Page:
Occupational licenses are sold to the public as a mechanism for protecting consumers from fraudulent providers. Licenses don’t actually provide such protections since they’re just pieces of paper. More importantly, they can actually reduce protections since their existence convinces people that actual protections, such as regular inspections by private independent inspection organizations, aren’t as necessary. So what purpose do occupational licenses server? They serve as a source of revenue for the State as well as a mechanism for it to lash out at its critics:
In September 2014, Mats Järlström, an electronics engineer living in Beaverton, Oregon, sent an email to the state’s engineering board. The email claimed that yellow traffic lights don’t last long enough, which “puts the public at risk.”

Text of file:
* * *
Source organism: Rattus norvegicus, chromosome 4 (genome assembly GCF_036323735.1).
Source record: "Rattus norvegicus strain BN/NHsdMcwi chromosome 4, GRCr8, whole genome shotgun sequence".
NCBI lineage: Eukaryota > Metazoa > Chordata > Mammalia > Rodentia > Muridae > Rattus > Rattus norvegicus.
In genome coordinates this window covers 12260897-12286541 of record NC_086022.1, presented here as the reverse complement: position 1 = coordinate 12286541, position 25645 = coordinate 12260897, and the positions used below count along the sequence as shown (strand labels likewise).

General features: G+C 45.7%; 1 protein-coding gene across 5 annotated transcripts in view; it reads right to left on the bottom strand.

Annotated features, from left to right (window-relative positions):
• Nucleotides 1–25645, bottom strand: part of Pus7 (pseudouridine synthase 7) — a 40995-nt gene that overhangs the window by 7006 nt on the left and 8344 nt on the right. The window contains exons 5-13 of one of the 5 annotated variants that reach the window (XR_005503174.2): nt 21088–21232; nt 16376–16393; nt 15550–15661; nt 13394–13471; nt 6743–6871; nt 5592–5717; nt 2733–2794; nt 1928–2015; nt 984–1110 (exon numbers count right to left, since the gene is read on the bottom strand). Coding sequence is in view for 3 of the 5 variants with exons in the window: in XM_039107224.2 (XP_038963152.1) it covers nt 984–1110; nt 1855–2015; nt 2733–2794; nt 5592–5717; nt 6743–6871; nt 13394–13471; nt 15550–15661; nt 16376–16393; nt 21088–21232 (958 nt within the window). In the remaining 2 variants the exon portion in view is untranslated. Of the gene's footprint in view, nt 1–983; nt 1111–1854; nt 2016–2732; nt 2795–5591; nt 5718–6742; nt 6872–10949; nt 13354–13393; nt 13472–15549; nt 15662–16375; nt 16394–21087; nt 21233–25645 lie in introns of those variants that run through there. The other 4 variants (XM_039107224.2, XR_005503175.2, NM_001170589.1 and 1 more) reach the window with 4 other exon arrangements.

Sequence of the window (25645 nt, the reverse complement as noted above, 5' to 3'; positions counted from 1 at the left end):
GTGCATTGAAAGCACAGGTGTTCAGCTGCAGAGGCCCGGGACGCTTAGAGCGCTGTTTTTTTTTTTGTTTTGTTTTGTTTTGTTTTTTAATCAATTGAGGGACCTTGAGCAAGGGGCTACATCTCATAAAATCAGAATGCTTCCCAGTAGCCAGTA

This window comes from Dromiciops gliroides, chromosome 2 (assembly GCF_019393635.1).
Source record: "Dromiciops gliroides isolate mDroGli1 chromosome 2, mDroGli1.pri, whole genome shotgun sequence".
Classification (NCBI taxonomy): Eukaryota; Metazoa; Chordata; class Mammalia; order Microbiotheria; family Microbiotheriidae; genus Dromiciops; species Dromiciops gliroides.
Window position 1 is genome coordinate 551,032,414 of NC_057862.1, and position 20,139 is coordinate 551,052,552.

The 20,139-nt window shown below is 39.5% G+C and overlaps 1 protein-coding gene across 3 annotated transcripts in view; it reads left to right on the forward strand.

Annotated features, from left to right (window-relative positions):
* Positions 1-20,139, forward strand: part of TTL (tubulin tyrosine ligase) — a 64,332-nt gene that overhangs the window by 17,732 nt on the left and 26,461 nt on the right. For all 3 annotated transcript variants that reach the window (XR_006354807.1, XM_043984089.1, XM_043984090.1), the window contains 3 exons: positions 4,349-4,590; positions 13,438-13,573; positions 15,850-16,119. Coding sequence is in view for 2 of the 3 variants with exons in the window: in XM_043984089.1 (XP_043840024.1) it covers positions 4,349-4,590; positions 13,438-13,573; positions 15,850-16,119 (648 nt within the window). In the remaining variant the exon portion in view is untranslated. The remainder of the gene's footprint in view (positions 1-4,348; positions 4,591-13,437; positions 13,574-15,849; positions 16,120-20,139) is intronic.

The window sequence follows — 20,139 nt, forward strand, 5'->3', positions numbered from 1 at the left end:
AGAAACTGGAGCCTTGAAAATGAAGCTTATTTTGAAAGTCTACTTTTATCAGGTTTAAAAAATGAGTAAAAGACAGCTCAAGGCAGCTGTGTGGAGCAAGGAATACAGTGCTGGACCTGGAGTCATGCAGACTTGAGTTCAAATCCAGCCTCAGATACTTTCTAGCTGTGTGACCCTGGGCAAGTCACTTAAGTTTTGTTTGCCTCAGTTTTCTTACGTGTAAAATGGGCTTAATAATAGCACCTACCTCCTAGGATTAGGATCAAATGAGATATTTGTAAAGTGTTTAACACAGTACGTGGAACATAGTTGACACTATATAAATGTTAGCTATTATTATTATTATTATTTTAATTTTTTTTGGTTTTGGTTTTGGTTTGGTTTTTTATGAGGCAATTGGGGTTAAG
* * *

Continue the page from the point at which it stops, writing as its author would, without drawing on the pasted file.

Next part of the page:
“I would like to present these facts for your review and comments,” he wrote.
This email resulted not with a meeting, but with a threat. The Oregon State Board of Examiners for Engineering and Land Surveying responded with this dystopian message:
“ORS 672.020(1) prohibits the practice of engineering in Oregon without registration … at a minimum, your use of the title ‘electronics engineer’ and the statement ‘I’m an engineer’ … create violations.”
In January of this year, Järlström was officially fined $500 by the state for the crime of “practicing engineering without being registered.”
How dare he practice engineering without a license? The audacity of this criminal scum!
You almost have to admire the vindictive nature of the State. An individual came forward offering information that could potentially lead to the correction of a bug in a system and the State slaps him with a fine for daring to question its authority. Welcome to America, the freest goddamn country on Earth!